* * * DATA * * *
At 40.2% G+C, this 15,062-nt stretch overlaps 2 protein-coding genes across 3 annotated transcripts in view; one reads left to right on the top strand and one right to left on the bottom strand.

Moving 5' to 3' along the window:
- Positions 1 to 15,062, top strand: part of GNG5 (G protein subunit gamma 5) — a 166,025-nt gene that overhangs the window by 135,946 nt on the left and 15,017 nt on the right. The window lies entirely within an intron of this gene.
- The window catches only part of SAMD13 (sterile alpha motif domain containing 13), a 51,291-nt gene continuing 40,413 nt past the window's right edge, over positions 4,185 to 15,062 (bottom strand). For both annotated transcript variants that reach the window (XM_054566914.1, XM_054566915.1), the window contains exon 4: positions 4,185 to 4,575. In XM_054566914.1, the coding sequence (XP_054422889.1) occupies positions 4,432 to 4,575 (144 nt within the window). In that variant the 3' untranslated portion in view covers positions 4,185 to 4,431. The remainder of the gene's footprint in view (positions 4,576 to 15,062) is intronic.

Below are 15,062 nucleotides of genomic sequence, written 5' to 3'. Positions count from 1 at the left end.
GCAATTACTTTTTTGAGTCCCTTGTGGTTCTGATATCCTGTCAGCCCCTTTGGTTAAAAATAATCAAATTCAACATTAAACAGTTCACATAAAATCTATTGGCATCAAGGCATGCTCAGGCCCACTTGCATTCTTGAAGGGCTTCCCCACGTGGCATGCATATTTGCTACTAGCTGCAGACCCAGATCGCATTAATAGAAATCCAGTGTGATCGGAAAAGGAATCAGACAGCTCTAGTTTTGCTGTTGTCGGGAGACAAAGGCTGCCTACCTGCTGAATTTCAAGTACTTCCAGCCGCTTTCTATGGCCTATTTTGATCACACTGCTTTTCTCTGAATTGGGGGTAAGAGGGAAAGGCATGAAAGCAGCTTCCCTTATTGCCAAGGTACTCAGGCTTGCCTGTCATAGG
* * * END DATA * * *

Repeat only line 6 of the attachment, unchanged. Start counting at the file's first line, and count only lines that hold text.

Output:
GCAATTACTTTTTTGAGTCCCTTGTGGTTCTGATATCCTGTCAGCCCCTTTGGTTAAAAATAATCAAATTCAACATTAAACAGTTCACATAAAATCTATTGGCATCAAGGCATGCTCAGGCCCACTTGCATTCTTGAAGGGCTTCCCCACGTGGCATGCATATTTGCTACTAGCTGCAGACCCAGATCGCATTAATAGAAATCCAGTGTGATCGGAAAAGGAATCAGACAGCTCTAGTTTTGCTGTTGTCGGGAGACAAAGGCTGCCTACCTGCTGAATTTCAAGTACTTCCAGCCGCTTTCTATGGCCTATTTTGATCACACTGCTTTTCTCTGAATTGGGGGTAAGAGGGAAAGGCATGAAAGCAGCTTCCCTTATTGCCAAGGTACTCAGGCTTGCCTGTCATAGG